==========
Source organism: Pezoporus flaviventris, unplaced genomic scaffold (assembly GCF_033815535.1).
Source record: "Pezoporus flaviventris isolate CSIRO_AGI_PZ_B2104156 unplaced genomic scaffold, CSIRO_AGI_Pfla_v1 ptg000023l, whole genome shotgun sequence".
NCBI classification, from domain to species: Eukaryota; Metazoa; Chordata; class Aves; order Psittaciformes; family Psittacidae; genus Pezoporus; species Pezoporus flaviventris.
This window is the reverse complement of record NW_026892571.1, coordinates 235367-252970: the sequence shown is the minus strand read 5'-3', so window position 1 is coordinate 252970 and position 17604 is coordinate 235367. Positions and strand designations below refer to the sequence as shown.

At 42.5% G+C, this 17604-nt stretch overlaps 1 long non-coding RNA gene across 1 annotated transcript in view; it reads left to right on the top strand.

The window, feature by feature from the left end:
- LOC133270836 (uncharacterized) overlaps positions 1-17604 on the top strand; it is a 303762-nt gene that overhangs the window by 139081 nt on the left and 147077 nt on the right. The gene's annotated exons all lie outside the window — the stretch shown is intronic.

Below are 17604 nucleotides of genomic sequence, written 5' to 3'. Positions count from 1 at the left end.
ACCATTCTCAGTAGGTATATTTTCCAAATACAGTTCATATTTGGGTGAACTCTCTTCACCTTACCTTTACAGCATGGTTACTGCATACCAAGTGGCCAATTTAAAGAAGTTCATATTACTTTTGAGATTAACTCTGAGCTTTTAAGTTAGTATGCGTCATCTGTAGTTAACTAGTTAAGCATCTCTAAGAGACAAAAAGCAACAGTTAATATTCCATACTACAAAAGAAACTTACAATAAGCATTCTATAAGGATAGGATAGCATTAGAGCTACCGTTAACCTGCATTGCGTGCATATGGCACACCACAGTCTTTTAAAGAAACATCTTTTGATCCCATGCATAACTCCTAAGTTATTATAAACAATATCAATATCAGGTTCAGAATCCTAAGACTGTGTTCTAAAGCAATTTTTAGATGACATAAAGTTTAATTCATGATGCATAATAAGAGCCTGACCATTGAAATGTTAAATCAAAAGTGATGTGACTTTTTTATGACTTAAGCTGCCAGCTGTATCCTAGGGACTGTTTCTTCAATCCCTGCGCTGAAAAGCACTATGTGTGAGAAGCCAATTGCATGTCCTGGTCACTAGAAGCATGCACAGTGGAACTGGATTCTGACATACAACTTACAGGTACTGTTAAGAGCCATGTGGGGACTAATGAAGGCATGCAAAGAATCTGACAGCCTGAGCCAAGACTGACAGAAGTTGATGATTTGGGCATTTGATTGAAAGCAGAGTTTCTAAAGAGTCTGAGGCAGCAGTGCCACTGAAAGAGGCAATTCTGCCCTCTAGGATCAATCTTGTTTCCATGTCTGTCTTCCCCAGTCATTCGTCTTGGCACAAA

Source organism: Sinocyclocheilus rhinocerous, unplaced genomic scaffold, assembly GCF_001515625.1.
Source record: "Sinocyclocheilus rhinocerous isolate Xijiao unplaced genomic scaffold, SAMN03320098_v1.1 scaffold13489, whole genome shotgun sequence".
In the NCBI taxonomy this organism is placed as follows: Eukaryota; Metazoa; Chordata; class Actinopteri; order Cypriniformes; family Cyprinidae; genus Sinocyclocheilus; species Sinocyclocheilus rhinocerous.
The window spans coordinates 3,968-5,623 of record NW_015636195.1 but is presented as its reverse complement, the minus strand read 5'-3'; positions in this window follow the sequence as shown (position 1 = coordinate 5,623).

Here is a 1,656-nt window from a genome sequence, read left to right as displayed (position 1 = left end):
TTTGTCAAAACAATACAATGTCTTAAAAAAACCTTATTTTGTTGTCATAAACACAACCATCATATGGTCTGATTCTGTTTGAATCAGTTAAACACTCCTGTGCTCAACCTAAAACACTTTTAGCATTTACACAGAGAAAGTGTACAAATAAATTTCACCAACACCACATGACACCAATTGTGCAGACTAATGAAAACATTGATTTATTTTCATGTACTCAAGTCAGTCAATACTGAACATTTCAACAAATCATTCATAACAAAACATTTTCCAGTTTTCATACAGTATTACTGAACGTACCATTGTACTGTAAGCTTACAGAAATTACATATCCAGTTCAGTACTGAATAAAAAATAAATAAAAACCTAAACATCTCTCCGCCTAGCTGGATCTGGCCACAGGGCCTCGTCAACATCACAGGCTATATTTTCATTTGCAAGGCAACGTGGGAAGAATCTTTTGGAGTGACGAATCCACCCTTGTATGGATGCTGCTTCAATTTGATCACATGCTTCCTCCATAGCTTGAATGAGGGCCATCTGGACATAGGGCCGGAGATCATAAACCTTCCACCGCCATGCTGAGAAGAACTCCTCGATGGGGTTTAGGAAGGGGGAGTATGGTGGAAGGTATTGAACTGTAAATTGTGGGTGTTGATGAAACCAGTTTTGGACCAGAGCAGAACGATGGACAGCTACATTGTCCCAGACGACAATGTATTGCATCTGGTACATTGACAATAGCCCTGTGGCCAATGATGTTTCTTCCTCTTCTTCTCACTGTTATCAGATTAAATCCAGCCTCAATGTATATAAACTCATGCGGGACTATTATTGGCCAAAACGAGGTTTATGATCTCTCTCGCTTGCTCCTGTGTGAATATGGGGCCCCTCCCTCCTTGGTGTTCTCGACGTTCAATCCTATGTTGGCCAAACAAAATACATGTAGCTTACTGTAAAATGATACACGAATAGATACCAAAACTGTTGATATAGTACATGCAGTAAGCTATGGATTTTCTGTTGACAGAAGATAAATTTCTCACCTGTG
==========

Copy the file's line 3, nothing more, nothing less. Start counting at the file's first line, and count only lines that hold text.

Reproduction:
NCBI classification, from domain to species: Eukaryota; Metazoa; Chordata; class Aves; order Psittaciformes; family Psittacidae; genus Pezoporus; species Pezoporus flaviventris.